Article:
Unpackingโœ…

south korea

Two and a half weeks later and I am moved in!

It feels soooo nice to be settled into my apartment.

It’s cool cause the apartment that I’m staying in has been used by the previous teachers at my school so it already had some things that I would’ve had to buy here. More on that later.

I’m still trying to find places for stuff. I have about 90% of my belongings in their places. The pile of stuff in my bedroom will find homes at some point ๐Ÿ˜†

So I don’t have to keep repeating myself, I just want to mention that I’m not sure when I’ll even be back in the USA. I packed up my whole room and either brought it with me, donated it, or gave it to friends/family. Everything that I brought is in good condition so why throw it out?

It pains me to think back at the $500 that I spent for my huge suitcases. As I was unpacking, I realized that I did bring WAAAAY too much. So, was paying the $500 for my huge suitcases worth it? I’d have say no. However, I didn’t really know what to believe from the videos and blogs that I stumbled upon before arriving in Korea so it is what it is.

Things that I brought:

International Driving Permits: What Are They and Do I Need One? - Travel  World Heritage
AAA IDP. Not mine but mine looks exactly like this
My universal adapter. I got it on Amazon for $20 two years ago and still works great ๐Ÿ‘
  • Pictures. I have a bunch of pictures taped to my fridge. I printed them out at CVS and am SO happy that I did. My apartment in Thailand was not really that homey. If I had pictures I think it would’ve been.
  • Clothes. I brought lots of socks and bras/sports bras, dress shirts, jeans, tank tops, shorts, underwear, etc. I think I could’ve chilled with the amount of socks, bras, and tank tops that I brought. But most of them were new. I am excited to go shopping in Seoul to see what they have to offer. There are also some cute stores near me but it is cold and Covid is making its way back so I’ve decided to put my adventures on hold.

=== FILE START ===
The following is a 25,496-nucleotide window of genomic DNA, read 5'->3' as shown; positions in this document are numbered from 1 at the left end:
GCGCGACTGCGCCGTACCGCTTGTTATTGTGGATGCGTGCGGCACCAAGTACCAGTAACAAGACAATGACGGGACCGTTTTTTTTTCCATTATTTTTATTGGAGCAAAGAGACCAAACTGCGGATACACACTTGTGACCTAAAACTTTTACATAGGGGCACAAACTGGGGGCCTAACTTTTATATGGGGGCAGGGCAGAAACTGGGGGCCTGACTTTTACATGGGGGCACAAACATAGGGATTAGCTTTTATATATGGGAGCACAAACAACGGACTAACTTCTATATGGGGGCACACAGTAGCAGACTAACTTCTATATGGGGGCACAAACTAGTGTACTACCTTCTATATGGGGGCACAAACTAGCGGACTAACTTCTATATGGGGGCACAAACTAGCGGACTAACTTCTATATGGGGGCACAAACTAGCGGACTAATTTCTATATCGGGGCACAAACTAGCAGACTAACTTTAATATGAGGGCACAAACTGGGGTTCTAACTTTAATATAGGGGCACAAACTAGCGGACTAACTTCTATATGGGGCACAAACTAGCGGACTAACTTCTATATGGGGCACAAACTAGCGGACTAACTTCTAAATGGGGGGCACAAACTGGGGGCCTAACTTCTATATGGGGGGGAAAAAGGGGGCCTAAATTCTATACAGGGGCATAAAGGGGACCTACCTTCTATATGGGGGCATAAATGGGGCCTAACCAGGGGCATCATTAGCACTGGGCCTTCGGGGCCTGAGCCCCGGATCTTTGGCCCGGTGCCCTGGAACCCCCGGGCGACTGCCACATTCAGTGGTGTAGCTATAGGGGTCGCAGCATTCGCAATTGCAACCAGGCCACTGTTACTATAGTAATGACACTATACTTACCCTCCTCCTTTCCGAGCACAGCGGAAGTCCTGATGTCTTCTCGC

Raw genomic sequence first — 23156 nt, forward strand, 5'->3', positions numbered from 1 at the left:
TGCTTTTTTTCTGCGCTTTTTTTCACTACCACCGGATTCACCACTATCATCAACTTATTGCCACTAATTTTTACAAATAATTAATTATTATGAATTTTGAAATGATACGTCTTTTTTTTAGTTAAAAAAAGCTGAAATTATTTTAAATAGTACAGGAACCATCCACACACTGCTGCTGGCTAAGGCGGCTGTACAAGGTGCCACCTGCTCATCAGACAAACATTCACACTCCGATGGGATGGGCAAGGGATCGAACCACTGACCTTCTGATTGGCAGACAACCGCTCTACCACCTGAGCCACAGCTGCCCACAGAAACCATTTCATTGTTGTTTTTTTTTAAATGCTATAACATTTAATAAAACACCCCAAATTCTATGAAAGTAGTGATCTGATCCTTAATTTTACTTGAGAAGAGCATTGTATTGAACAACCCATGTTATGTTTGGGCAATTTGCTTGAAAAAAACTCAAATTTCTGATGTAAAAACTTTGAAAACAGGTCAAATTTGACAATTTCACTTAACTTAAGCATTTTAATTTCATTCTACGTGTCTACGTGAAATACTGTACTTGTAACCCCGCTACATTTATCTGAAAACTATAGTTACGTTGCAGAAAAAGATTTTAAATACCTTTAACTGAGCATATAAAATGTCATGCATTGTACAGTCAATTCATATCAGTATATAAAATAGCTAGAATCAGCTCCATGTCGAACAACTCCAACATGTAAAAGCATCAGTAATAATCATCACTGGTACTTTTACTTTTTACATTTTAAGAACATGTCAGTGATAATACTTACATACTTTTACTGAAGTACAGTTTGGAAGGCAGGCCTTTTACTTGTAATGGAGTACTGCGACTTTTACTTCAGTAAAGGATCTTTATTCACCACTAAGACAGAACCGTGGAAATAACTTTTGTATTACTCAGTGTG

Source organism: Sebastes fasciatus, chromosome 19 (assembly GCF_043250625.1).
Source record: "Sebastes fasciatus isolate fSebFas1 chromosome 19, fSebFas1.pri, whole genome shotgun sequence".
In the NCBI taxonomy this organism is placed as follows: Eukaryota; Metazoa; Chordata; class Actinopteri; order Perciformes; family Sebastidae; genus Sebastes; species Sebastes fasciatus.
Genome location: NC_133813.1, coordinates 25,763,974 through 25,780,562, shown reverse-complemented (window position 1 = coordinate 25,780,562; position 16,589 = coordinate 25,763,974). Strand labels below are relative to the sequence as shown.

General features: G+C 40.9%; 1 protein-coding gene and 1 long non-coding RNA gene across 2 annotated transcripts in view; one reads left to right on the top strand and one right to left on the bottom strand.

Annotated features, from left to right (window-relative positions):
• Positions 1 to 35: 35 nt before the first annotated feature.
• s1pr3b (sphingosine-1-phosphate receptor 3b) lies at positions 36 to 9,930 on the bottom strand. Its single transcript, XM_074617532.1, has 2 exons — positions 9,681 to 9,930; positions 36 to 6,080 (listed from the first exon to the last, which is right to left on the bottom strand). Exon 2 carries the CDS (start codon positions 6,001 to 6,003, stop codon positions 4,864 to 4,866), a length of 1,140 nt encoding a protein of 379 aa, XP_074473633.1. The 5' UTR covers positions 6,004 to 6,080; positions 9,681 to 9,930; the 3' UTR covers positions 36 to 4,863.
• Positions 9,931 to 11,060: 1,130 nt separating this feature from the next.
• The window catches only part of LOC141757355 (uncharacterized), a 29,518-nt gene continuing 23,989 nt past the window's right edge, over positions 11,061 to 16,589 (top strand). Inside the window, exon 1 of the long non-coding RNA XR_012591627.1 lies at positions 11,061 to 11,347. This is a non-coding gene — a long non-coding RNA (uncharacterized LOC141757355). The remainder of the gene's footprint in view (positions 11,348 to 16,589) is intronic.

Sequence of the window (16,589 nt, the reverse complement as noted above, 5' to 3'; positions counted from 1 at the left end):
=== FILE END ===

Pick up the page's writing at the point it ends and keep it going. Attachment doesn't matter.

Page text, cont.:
• HDMI cord and Apple adapter. Other necessities: lightning cables, my universal adapter, portable chargers. I know I mentioned some of these in a previous post but, the HDMI cord and Apple adapter have been sooo useful. Of course, you can also get those here. But they were nice to have from my days in quarantine to now in my new apartment. It’s nice to be able to watch shows and such on a TV rather than my tiny iPad screen.
  • My IDP from AAA. I mean I haven’t used it yet but I’m really looking forward to renting a car and driving here. Again, since we’re in the middle of a pandemic it’s not recommended to take public transportation so starting on December 21, I can rent a car here and drive around. We’ll see if that actually happens. Itโ€™s cool cause you can post date it up to (I think) three months.
  • I also brought a duffle bag on the plane to bring because two suitcases just wasn’t enough ๐Ÿ˜’ I used my backpack and duffle bag as my two carry-ons. Iโ€™m thinking that the duffle bag will come in handy when Iโ€™m actually able to travel and I use my backpack to bring my laptop and small dinner to school.

Things that I brought that I definitely did NOT need to bring:

My water bottles ๐Ÿ˜ If I had more space, I would’ve had more with me.
  • My cervical pillow (I found some at Homeplus that were actually half the price I paid for back home). Of course, they also have regular pillows.
  • Water bottles. I have a sick obsession with water bottles and I don’t know how to stop. I brought 2 water bottles, 1 travel tea mug, and a CrazyCap water bottle. I brought that for when I go on trips so I don’t have to buy plastic water bottles. They have plenty of different water bottles at Homeplus. Butttt, to be fair, the pandemic made me buy stuff that I clearly didn’t need. So I blame Covid.
  • Sneakers/any other shoes. Seoul has all different types of stores from Sephora to New Balance. I have yet to go there but I have looked up some stores for when I do go there post-pandemic.
  • Workout gear. I have my resistance bands and two ankle weights. I also brought my acupuncture and yoga mats. On one of my trips to Daiso, I saw that they had a good amount of workout gear so one of these days I’m taking my empty shopping bag and going crazy.

You can also buy items online through Gmarket. There’s also this cool website called Borderlinx where you can buy items, have it shipped to the US/UK and then they will ship it to you. There are other websites like Borderlinx but that’s the first one that came to mind. From what I’ve heard you do need a Korean bank account though so I guess I will have to wait. Luckily, I also have family in the US sooooo they can just ship stuff to me for a lower price (I think/hope) ๐Ÿ˜‚